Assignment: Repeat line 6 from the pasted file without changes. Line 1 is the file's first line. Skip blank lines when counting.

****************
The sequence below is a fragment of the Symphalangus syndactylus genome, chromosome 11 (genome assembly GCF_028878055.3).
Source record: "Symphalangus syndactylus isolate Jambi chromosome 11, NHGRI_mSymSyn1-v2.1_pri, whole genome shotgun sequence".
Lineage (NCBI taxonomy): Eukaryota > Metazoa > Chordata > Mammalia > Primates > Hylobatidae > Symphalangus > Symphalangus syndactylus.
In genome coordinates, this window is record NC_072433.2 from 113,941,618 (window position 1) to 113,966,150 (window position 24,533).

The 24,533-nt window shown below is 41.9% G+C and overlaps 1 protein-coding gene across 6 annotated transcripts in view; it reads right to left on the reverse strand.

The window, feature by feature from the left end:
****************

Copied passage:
The window, feature by feature from the left end: